The Associated Press

6. Canadian court overturns country's assisted suicide ban

Canada's highest court struck down the country's ban on doctor-assisted suicide on Friday. Parliament will now have a year to draft new legislation that would allow mentally competent and consenting patients to obtain medical help to end their lives. The unanimous decision reverses a Canadian Supreme Court ruling from 1993; the new ruling said the old ban "infringes on the life, liberty, and security of individuals under Canada's constitution."

The Associated Press

7. NBC launches internal investigation on Brian Williams

NBC announced Friday that it is launching an investigation into news anchor Brian Williams following the fallout from his admitting that his helicopter did not come under fire in Iraq in 2003, as he claimed on air multiple times. In a memo to staff, NBC News President Deborah Turness said that the network put together "a team dedicated to gathering the facts to help us make sense of all that has transpired." Some critics have called for Williams' resignation, saying that his credibility has been permanently damaged, while others raised doubts about the accuracy of his reporting during Hurricane Katrina.

The New York Times USA Today

8. Report: Governor Chris Christie facing new criminal investigation

Federal prosecutors in New Jersey have reportedly opened a criminal investigation of Gov. Chris Christie (R-N.J.) and members of his administration, centering on allegations that then-Attorney General Paula Dow quashed a grand jury investigation of Christie supporters. The report is based on interviews with former Hunterdon County prosecutor Bennett Barlyn, who was fired in 2010 for, he says, objecting to Dow taking control of and ending the investigation into the county sheriff and two subordinates, all Christie backers.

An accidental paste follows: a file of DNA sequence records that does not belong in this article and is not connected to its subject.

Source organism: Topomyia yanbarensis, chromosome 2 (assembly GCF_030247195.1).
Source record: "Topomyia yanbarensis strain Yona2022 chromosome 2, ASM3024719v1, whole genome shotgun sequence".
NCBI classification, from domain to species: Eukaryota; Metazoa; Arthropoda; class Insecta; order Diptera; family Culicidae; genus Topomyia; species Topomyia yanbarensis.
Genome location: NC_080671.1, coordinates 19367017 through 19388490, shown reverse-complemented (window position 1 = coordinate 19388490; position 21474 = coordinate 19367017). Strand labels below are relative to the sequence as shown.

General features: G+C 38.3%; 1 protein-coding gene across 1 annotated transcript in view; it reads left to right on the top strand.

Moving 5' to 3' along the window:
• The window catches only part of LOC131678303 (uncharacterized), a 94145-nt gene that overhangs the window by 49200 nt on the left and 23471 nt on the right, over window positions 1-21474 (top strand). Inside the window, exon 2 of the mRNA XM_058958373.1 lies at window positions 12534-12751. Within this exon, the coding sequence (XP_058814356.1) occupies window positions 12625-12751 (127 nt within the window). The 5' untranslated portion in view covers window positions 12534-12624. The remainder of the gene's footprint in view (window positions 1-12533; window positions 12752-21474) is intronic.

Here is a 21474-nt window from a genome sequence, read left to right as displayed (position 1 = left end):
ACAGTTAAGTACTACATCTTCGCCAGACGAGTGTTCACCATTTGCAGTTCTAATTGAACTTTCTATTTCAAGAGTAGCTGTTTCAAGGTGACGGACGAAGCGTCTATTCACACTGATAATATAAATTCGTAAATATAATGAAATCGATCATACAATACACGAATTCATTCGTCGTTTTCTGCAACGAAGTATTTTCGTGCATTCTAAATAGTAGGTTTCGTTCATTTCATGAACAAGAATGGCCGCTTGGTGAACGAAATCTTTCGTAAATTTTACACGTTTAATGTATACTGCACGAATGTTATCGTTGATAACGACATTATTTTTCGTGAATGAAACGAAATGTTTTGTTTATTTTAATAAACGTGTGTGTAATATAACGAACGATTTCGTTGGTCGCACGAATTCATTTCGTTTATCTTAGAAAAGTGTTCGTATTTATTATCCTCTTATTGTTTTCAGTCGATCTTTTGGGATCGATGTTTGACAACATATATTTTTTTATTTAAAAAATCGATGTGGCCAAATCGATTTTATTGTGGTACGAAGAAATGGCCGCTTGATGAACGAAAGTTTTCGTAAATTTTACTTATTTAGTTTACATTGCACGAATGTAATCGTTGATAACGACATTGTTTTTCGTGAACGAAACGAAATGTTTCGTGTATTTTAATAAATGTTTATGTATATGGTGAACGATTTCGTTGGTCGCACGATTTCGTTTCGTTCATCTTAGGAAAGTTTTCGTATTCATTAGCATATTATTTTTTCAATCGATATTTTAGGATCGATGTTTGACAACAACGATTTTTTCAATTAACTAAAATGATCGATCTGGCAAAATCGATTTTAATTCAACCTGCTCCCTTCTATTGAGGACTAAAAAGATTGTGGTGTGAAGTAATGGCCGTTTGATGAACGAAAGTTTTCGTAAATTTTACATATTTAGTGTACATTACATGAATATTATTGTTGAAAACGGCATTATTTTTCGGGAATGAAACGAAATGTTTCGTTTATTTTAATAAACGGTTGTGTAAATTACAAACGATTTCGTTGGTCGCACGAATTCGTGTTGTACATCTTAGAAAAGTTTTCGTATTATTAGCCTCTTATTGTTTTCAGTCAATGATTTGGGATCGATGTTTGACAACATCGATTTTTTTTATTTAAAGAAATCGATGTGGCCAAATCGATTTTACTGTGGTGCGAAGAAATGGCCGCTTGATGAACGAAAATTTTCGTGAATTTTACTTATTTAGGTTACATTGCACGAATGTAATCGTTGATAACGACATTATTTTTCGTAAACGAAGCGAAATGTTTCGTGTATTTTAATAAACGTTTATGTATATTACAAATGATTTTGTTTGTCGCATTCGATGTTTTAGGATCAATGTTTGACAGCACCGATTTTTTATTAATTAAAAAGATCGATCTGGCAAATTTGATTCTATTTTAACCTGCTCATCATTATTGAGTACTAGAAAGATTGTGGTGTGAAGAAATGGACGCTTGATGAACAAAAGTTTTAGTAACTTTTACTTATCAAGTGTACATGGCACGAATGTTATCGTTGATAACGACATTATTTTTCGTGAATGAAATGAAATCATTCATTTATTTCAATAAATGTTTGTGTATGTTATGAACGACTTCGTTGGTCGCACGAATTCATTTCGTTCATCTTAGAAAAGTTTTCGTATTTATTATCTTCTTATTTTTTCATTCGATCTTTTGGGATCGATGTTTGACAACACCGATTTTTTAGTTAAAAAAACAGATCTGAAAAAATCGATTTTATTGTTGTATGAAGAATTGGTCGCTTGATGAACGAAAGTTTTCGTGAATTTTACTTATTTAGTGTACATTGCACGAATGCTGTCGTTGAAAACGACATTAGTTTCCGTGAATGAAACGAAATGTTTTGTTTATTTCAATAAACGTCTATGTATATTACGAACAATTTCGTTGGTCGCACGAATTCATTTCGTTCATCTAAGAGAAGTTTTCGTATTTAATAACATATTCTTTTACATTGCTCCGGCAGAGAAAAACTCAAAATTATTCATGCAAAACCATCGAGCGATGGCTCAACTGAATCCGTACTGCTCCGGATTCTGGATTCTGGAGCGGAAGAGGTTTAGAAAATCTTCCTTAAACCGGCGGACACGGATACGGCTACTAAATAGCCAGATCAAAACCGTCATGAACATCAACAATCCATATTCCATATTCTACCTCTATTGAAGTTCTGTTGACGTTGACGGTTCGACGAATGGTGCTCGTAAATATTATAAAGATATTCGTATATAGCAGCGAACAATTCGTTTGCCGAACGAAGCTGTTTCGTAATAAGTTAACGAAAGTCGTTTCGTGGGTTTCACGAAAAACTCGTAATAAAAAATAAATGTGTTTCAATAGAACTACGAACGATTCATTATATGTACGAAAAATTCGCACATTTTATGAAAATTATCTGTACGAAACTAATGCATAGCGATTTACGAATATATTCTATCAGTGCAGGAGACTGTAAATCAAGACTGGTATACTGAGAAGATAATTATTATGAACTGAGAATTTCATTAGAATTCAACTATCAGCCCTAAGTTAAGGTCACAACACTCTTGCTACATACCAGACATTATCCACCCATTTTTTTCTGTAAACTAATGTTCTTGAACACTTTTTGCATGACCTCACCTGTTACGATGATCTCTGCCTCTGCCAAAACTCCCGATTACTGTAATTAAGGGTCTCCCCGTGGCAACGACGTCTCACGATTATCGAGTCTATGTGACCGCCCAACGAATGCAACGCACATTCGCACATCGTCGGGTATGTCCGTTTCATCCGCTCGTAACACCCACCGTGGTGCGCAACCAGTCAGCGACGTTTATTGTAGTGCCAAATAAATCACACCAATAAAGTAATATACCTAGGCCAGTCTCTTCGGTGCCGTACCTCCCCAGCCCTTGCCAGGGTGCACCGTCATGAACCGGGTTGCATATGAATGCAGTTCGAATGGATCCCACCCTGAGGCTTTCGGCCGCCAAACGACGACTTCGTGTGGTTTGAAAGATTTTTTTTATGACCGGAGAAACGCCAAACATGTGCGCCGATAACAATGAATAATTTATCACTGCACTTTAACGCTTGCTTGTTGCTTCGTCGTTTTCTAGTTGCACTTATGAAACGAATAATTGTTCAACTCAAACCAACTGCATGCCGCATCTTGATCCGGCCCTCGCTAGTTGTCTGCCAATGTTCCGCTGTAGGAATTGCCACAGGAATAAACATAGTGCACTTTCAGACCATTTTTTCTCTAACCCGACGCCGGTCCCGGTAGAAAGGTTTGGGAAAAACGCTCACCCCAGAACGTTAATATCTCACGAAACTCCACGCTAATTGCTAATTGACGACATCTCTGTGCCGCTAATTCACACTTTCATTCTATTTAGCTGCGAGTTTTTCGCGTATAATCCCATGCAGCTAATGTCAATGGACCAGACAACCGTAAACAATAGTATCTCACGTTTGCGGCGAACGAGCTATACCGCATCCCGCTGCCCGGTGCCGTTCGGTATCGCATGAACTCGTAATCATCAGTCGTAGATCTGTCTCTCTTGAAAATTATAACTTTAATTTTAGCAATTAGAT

ABC News

9. New study suggests undersea volcanoes could be impacting climate change

Volcanic eruptions under the sea may be impacting earth's climate change, scientists reported in a new study published in Geophysical Research Letters. The study's researchers believe blasts that take place along the ocean floor could be emitting enough carbon dioxide to affect earth's warming process, as CO2 emitted into the atmosphere creates a warming cycle on land.


10. Marvel announces first all-female Avengers team

Marvel announced on Friday that Earth's Mightiest Heroines will take the place of the soon-to-be-shelved traditional Avengers team. The A-Force, Marvel's first Avengers team made up entirely of female superheroes, will debut in May, co-written by G. Willow Wilson and Marguerite Bennett. X-Men artist Jorge Molina will art the comics. "We've purposefully assembled a team composed of different characters…with very different power sets, identities, and ideologies," Wilson said in a statement.

Entertainment Weekly Mashable

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Sarah Eberspacher

Sarah Eberspacher is an associate editor at TheWeek.com. She has previously worked as a sports reporter at The Livingston County Daily Press & Argus and The Arizona Republic. She graduated from Northwestern University's Medill School of Journalism.